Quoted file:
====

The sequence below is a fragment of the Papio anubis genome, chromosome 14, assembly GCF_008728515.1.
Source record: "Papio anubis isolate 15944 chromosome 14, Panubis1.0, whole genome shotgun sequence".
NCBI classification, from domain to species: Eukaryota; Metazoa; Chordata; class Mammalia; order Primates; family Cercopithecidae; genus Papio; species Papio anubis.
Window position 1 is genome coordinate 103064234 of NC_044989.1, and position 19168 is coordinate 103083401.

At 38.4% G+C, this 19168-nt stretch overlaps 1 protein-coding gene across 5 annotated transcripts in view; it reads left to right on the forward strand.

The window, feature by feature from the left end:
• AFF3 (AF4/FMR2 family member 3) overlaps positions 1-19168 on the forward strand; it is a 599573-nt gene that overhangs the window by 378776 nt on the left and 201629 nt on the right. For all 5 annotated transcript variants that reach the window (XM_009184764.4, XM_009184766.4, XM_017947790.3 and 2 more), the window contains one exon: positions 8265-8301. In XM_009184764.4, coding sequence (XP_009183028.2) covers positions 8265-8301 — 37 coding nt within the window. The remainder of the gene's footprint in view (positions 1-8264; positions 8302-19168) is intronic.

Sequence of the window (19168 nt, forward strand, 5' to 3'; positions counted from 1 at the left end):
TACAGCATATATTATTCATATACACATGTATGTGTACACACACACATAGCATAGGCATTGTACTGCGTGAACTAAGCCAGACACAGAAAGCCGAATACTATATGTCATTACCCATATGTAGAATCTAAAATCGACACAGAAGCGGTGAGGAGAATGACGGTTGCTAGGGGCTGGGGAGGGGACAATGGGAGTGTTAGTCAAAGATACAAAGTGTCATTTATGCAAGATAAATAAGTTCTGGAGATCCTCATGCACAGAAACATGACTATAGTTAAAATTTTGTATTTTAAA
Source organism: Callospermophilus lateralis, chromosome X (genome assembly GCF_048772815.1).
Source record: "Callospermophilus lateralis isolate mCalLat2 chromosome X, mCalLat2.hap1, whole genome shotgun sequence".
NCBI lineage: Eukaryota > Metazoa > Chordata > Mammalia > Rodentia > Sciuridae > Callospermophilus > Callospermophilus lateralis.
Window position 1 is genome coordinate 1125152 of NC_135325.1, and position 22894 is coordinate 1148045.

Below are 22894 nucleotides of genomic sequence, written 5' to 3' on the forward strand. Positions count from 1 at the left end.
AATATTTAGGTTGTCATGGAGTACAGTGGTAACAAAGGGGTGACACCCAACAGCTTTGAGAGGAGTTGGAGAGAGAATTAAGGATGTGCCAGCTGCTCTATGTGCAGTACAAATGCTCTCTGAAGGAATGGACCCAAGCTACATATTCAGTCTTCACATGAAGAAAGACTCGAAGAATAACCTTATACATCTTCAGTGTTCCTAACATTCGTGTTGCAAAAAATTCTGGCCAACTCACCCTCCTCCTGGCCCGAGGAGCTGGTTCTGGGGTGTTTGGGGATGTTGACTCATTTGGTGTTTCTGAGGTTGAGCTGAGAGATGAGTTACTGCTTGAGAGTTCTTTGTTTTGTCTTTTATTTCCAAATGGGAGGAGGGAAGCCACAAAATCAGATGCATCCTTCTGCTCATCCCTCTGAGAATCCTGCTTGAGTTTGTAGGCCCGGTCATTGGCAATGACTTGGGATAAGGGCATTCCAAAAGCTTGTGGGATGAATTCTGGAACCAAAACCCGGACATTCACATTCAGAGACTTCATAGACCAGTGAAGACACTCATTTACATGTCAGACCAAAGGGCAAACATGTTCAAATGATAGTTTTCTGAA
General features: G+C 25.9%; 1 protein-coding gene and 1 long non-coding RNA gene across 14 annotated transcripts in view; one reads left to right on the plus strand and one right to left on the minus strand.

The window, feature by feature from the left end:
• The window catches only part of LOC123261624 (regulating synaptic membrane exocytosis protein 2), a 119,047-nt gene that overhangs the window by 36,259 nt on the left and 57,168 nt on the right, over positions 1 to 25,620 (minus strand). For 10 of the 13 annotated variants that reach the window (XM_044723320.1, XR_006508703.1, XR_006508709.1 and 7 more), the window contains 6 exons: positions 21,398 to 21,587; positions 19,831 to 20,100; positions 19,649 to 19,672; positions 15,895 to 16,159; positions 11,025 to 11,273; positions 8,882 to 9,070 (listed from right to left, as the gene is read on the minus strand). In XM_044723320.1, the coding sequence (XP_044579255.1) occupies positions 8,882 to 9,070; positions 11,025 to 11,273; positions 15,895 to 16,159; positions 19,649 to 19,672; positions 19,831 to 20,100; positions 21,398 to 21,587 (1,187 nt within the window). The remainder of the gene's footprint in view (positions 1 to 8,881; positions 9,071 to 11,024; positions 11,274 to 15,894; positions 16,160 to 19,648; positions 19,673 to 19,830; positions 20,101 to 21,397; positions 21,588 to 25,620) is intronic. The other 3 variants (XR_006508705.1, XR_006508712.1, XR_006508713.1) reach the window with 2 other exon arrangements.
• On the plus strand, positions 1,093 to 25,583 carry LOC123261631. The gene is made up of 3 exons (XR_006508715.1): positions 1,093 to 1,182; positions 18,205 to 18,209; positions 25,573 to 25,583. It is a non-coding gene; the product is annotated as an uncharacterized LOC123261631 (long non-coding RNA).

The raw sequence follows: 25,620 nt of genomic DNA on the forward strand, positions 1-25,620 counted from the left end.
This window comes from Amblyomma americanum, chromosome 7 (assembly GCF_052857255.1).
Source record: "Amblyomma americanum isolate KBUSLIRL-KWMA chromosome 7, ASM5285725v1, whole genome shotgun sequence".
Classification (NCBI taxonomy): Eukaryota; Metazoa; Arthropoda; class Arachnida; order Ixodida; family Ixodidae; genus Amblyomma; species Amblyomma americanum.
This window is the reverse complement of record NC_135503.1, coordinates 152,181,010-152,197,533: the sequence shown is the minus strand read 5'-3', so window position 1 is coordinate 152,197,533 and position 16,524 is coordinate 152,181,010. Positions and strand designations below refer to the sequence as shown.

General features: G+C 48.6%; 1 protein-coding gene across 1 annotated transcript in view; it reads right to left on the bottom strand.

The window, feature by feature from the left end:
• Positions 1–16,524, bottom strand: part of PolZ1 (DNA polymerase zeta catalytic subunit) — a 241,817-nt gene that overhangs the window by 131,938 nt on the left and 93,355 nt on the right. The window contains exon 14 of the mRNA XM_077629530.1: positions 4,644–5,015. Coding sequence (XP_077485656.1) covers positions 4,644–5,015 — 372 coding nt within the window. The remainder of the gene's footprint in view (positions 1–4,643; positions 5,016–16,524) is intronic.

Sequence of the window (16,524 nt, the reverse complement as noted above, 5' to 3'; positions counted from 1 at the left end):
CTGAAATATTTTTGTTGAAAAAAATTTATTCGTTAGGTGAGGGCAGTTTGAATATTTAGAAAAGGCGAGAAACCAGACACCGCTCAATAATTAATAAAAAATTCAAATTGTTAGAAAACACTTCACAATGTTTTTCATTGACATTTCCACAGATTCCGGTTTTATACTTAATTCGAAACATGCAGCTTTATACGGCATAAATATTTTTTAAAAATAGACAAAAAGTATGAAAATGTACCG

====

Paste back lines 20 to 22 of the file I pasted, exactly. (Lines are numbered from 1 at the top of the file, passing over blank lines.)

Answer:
The raw sequence follows: 25,620 nt of genomic DNA on the forward strand, positions 1-25,620 counted from the left end.
This window comes from Amblyomma americanum, chromosome 7 (assembly GCF_052857255.1).
Source record: "Amblyomma americanum isolate KBUSLIRL-KWMA chromosome 7, ASM5285725v1, whole genome shotgun sequence".